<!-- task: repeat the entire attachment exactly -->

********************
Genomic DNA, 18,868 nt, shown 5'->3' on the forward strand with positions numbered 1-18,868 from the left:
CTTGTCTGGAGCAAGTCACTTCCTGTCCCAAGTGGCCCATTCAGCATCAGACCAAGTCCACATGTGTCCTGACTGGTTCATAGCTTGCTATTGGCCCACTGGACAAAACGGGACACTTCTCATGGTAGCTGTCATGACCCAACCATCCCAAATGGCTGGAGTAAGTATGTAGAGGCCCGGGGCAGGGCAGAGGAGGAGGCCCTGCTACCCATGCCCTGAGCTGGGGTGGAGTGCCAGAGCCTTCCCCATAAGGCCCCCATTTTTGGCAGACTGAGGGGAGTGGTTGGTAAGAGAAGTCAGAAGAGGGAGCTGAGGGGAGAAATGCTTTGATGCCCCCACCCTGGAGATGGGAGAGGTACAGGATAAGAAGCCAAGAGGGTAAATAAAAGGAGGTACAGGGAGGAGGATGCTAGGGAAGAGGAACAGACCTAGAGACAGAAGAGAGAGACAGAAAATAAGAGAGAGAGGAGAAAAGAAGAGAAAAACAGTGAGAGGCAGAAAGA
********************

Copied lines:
Genomic DNA, 18,868 nt, shown 5'->3' on the forward strand with positions numbered 1-18,868 from the left:
CTTGTCTGGAGCAAGTCACTTCCTGTCCCAAGTGGCCCATTCAGCATCAGACCAAGTCCACATGTGTCCTGACTGGTTCATAGCTTGCTATTGGCCCACTGGACAAAACGGGACACTTCTCATGGTAGCTGTCATGACCCAACCATCCCAAATGGCTGGAGTAAGTATGTAGAGGCCCGGGGCAGGGCAGAGGAGGAGGCCCTGCTACCCATGCCCTGAGCTGGGGTGGAGTGCCAGAGCCTTCCCCATAAGGCCCCCATTTTTGGCAGACTGAGGGGAGTGGTTGGTAAGAGAAGTCAGAAGAGGGAGCTGAGGGGAGAAATGCTTTGATGCCCCCACCCTGGAGATGGGAGAGGTACAGGATAAGAAGCCAAGAGGGTAAATAAAAGGAGGTACAGGGAGGAGGATGCTAGGGAAGAGGAACAGACCTAGAGACAGAAGAGAGAGACAGAAAATAAGAGAGAGAGGAGAAAAGAAGAGAAAAACAGTGAGAGGCAGAAAGA